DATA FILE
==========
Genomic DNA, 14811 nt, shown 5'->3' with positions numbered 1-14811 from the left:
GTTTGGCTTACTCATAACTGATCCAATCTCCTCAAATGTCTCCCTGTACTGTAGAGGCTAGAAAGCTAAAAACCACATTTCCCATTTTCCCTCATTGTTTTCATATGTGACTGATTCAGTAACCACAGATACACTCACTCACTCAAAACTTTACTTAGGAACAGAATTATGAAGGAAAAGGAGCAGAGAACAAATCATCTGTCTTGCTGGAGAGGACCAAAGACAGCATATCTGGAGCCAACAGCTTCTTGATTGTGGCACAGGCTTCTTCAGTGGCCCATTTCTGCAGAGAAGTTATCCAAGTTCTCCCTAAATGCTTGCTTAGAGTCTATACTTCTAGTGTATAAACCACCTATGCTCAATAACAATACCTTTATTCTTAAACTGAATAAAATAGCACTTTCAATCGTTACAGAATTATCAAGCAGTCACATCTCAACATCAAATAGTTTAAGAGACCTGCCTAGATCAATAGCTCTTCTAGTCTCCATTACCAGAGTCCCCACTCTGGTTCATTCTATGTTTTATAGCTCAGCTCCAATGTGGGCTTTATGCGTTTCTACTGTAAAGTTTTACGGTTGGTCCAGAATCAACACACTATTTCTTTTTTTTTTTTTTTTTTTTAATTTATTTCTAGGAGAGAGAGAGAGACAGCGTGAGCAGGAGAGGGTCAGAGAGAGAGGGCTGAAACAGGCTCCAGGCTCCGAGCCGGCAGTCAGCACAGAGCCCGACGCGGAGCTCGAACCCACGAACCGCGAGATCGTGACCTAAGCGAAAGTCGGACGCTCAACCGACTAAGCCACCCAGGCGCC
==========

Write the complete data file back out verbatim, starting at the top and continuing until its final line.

Genomic DNA, 14811 nt, shown 5'->3' with positions numbered 1-14811 from the left:
GTTTGGCTTACTCATAACTGATCCAATCTCCTCAAATGTCTCCCTGTACTGTAGAGGCTAGAAAGCTAAAAACCACATTTCCCATTTTCCCTCATTGTTTTCATATGTGACTGATTCAGTAACCACAGATACACTCACTCACTCAAAACTTTACTTAGGAACAGAATTATGAAGGAAAAGGAGCAGAGAACAAATCATCTGTCTTGCTGGAGAGGACCAAAGACAGCATATCTGGAGCCAACAGCTTCTTGATTGTGGCACAGGCTTCTTCAGTGGCCCATTTCTGCAGAGAAGTTATCCAAGTTCTCCCTAAATGCTTGCTTAGAGTCTATACTTCTAGTGTATAAACCACCTATGCTCAATAACAATACCTTTATTCTTAAACTGAATAAAATAGCACTTTCAATCGTTACAGAATTATCAAGCAGTCACATCTCAACATCAAATAGTTTAAGAGACCTGCCTAGATCAATAGCTCTTCTAGTCTCCATTACCAGAGTCCCCACTCTGGTTCATTCTATGTTTTATAGCTCAGCTCCAATGTGGGCTTTATGCGTTTCTACTGTAAAGTTTTACGGTTGGTCCAGAATCAACACACTATTTCTTTTTTTTTTTTTTTTTTTTAATTTATTTCTAGGAGAGAGAGAGAGACAGCGTGAGCAGGAGAGGGTCAGAGAGAGAGGGCTGAAACAGGCTCCAGGCTCCGAGCCGGCAGTCAGCACAGAGCCCGACGCGGAGCTCGAACCCACGAACCGCGAGATCGTGACCTAAGCGAAAGTCGGACGCTCAACCGACTAAGCCACCCAGGCGCC